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Unmarked Glass Door


I was alone in the office with the deportation official. He had my passport and forms that he received from the official that brought me there. He was busy typing on his computer keyboard and I was left alone with my thoughts still racing in a million different directions, trying to make sense of what had happened. It was not long, before I started to get worried about Magda. Will she cope with the luggage? Will she get her booking changed? Will she find the deportation office? It felt as if time was frozen. It felt like hours, but it was not more than one hour before the door opened and Magda walked in. I was over-joyed to see her, but I could see that she was visibly up set. She hugged me and I wiped the tears from her cheeks.


She collected our luggage and then had to change her flight on our cost. She was able to book her seat on the flight back to South Africa and then she started to look for the deportation office. The directions given to her initially was hopelessly inadequate and she went from one dead end to another, until she recognized the official who escorted me to the deportation office earlier that morning. She was frustrated and felt lost and abandoned. She could not keep the tears back when she approached the official and he was quick to respond and to bring her to me at the deportation office. It was only then that we both realized that the office was unmarked. She walked past the closed door several times but had no idea that I was behind the door!


The deportation official took her booking confirmation and started to capture information from our passports and other documents on his computer. After a while he confirmed that he was able to book us both on the first flight back to South Africa, scheduled for 12:30 am the next morning. He explained that we can leave the deportation office, but that we may not leave the airport building. We had to return to the deportation office at 21:00 to board our flight. He kept our passports with him when we left the office. We just wanted to get out and breathe deeply as we reflect on everything that happened that morning.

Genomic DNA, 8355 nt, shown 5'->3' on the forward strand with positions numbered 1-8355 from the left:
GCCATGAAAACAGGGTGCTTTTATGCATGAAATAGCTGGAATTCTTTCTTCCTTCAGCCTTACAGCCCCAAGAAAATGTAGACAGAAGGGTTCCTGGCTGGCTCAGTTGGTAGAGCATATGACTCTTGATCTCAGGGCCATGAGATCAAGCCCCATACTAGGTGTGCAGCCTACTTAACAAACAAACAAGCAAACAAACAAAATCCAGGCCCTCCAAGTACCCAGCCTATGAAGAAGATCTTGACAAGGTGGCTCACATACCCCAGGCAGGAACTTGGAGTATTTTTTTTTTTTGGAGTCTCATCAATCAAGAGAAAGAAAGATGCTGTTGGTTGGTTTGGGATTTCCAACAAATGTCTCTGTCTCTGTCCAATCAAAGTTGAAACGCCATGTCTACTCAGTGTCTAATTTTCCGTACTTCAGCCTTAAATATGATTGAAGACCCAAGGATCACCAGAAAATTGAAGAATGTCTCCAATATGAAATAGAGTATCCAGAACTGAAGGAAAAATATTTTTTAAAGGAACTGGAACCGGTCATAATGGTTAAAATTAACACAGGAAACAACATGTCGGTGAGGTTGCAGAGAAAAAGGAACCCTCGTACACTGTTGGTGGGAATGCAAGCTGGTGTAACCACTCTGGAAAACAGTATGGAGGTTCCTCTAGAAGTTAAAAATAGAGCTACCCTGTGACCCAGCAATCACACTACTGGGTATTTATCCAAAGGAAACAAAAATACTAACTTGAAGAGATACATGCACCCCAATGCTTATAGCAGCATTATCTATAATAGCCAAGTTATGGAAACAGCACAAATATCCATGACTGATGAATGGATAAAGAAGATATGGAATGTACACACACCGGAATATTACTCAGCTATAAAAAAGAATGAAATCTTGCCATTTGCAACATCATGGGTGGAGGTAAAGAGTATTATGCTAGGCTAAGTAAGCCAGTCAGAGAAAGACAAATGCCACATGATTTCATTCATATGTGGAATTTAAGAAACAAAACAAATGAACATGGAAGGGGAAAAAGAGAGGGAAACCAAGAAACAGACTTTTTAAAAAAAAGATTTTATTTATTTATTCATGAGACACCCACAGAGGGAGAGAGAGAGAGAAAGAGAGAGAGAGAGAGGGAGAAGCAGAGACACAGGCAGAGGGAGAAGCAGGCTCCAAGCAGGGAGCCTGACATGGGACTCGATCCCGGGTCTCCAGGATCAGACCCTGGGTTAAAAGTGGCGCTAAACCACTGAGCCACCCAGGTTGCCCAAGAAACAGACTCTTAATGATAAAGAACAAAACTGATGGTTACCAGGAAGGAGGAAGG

As we walked back into the airport building we noticed the signposts for the Airport Hotel. We were feeling exhausted and we both knew that we can do with a quiet room where we could just rest and reflect. I made a call to one of our support group members in South Africa and explained our situation to him. He was as surprised and shocked to learn what had happened to us. He agreed that we should book a room for the day in the hotel. He was going to make some inquiries on his side and will call us later.


It was such a relief to walk into our hotel room. We took a shower and then tried to rest. It was difficult to quiet our minds. We had so many questions and we felt very insecure and fragile in that moment. As we revisited the sequence of events that morning, a picture started to emerge, but we were still in the dark about the reason behind the refusal for my entry into Turkey. It was like walking head on into an unmarked glass door.



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